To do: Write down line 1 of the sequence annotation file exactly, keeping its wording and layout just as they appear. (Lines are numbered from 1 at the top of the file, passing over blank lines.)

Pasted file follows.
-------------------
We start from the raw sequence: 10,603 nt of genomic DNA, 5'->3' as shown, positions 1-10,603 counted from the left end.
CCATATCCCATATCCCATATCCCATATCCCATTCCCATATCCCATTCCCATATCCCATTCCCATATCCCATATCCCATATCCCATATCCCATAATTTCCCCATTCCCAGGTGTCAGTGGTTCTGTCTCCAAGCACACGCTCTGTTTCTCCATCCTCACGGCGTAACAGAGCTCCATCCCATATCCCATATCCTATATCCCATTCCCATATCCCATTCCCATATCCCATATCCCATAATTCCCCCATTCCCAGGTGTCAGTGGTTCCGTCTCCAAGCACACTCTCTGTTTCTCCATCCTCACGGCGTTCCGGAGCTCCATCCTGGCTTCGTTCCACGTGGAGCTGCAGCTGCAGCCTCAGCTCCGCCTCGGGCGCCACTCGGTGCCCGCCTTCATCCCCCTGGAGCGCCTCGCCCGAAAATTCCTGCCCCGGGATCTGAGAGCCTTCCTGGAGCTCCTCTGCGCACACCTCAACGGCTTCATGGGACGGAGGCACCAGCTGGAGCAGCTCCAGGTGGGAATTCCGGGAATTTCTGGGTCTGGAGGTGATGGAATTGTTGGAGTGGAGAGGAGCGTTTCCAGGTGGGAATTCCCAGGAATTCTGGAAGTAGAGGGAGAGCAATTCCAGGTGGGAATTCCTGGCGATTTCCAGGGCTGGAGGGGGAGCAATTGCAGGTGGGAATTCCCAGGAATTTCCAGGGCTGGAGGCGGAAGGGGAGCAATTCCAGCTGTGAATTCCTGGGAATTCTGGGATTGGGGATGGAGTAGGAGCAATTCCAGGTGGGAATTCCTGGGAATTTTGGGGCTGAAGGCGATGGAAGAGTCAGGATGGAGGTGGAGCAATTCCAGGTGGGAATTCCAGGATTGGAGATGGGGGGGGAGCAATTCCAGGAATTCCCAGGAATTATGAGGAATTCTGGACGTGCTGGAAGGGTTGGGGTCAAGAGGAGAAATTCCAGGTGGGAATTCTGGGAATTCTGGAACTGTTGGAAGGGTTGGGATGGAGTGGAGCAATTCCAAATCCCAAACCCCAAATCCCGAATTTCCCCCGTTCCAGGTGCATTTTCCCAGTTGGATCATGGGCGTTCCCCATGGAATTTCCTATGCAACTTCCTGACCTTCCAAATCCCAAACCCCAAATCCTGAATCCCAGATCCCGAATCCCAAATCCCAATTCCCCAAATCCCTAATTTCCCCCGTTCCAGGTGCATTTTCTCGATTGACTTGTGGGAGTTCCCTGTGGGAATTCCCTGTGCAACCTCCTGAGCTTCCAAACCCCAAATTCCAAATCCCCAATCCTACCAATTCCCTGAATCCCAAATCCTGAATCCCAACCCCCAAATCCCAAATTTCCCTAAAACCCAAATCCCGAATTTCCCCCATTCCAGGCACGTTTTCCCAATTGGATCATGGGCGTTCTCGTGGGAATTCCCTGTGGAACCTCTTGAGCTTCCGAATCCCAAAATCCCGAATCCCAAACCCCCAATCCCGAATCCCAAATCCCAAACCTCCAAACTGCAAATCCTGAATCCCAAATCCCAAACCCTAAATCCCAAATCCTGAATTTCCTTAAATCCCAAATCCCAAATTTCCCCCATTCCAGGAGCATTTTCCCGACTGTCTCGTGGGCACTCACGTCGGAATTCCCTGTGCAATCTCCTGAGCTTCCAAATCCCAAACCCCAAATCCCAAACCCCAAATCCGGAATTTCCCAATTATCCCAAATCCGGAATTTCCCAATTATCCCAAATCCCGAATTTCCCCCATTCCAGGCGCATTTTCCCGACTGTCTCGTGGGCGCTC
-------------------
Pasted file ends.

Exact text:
We start from the raw sequence: 10,603 nt of genomic DNA, 5'->3' as shown, positions 1-10,603 counted from the left end.